1. Ask around: To find a reliable home appraiser, contact your network and inquire. You’ll probably hear the most credible referrals from people who have had their homes recently evaluated or real estate agents who are well-versed in the area around your desired residence.
  2. Do research: For a quick and simple search to find a licensed appraiser in your area, consult the Appraisal Institute. This global organization promotes high professional standards among home appraisers. Their Find an Appraiser tool lets you quickly locate professionals nearby by searching with your ZIP code.

You’ve found an appraiser; you’ll need to prepare for the visit. Appraisers are knowledgeable enough to look beyond a messy home and its contents. So, there’s no need to worry if your house is far from perfect. However, investing time and effort into it can truly help boost your house’s appraised value.

Devote just a couple of weekends to increasing the value of your home, and you can see remarkable results with the following items:

  1. Curb appeal: Although it is difficult to assign a monetary value to curb appeal, appraisers consider this aspect when forming an opinion of worth. You can improve curb appeal by tidying your yard and attending to landscaping.
  2. Make minor repairs: On the Uniform Residential Appraisal Report, there is a section that allows appraisers to note any repairs, renovations, or remodeling needed for a property. Even if you don’t plan on making drastic improvements, addressing potential safety hazards such as faulty plumbing, electrical issues, and busted flooring is necessary. Not only will this help ensure the well-being of those living in or visiting the home, but it also adds value to the property itself.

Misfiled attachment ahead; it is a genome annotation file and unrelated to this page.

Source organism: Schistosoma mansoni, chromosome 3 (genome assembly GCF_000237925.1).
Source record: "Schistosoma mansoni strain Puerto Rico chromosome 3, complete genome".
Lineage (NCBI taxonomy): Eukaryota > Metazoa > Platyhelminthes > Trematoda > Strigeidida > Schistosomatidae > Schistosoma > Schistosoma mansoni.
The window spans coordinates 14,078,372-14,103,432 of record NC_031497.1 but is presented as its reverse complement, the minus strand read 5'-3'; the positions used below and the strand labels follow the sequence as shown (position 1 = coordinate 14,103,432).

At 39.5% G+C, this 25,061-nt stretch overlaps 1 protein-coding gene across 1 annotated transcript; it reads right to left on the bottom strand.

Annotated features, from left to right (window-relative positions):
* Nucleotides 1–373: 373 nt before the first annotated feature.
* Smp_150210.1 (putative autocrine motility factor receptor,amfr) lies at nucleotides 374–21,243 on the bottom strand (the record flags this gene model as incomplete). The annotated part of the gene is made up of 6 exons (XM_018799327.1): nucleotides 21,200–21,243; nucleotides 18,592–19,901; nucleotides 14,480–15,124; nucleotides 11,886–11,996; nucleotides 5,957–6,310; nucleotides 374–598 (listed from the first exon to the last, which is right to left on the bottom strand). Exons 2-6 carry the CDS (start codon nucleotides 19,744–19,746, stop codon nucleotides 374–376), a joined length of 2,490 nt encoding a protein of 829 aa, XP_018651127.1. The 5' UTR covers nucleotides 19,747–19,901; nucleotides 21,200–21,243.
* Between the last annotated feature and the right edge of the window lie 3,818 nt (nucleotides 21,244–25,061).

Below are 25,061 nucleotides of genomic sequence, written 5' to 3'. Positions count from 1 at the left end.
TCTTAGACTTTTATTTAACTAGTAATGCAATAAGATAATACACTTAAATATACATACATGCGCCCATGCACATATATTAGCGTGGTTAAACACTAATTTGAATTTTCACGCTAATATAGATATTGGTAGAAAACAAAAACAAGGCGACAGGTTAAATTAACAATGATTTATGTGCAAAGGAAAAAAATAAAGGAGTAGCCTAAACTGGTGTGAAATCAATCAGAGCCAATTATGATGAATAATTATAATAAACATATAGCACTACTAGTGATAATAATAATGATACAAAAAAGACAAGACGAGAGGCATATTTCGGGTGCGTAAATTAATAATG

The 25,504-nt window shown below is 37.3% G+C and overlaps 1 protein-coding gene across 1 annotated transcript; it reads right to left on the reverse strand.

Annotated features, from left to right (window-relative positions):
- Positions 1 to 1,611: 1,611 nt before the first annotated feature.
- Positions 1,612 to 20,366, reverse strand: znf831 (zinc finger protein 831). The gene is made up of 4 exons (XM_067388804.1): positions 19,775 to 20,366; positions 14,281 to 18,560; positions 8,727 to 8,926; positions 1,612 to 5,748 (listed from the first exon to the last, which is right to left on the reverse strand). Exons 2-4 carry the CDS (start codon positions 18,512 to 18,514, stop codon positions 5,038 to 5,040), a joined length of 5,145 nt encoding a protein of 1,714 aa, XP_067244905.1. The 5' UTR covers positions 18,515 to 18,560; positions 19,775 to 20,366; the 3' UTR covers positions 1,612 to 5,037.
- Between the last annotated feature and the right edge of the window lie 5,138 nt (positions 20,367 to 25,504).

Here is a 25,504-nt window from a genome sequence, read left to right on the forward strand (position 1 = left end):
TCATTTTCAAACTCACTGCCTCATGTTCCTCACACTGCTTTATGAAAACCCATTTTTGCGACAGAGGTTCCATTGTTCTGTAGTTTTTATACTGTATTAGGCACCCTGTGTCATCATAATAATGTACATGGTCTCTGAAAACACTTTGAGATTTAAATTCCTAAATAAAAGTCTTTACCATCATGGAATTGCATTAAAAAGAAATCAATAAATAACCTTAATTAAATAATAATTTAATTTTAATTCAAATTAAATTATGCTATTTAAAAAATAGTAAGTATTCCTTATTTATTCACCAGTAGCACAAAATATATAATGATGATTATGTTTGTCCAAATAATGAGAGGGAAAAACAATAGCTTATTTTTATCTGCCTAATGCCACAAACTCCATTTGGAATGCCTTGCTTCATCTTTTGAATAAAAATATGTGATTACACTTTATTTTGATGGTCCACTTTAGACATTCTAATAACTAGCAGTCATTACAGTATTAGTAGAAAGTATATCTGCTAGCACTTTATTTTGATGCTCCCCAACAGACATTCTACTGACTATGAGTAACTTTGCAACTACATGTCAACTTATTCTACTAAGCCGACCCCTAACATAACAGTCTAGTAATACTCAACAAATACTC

3. Targeted upgrades: If you intend to put your property up for sale later on, consider making improvements that will significantly boost its appraisal value. For instance, consider replacing your boiler or furnace in colder climates.
Two young homeowners read and order the different documents they'll need for their house appraisal.

House Appraisal Documentation

You’ve upgraded your home, remedied any damages, and contacted the appraiser for an assessment.

The next step is to gather essential documents that can assist the appraiser in determining your property’s worth. Make sure you have records of any remodels, upgrades, and new additions done over the past years easily accessible; this will allow for an accurate appraisal process.

Things You Need to Know About a House Appraisal

Although you rarely have direct contact with them, appraisers can be instrumental in deciding whether or not your house sells. What they assess is paramount, and it could mean all the difference when selling a home. Ultimately, their findings are essential to help close that deal.

Here are four essential things to know about the home appraisal process.

Appraisals are usually quick

Appraisers usually have a tight schedule and spend only about 20 minutes at the actual home. The rest of their work happens back at the office. 

With a keen eye for detail, the appraiser carefully inspects the house to ensure accuracy. Factors such as the size of the property, number of bedrooms and bathrooms, total square footage in the living area, and upgrades/defects made to the building are all confirmed during this process. Thanks to their expertise and swiftness in on-site assessments, every item is quickly checked off their list with precision.

Cleaning matters

While your home’s appraisal depends on the square footage, number of rooms, and amount of land, a cluttered house can make an impression as well. After all, appraisers are human too. Keeping your living space tidy is likely to enhance its worth in their eyes.

The local real estate market is important

An appraisal isn’t just about determining a set value for a home. Instead, it’s an evaluation of the house versus similar properties sold in the vicinity that highlights its present market worth. As such, appraisers require up-to-date insight into local real estate trends to assess fair market value accurately.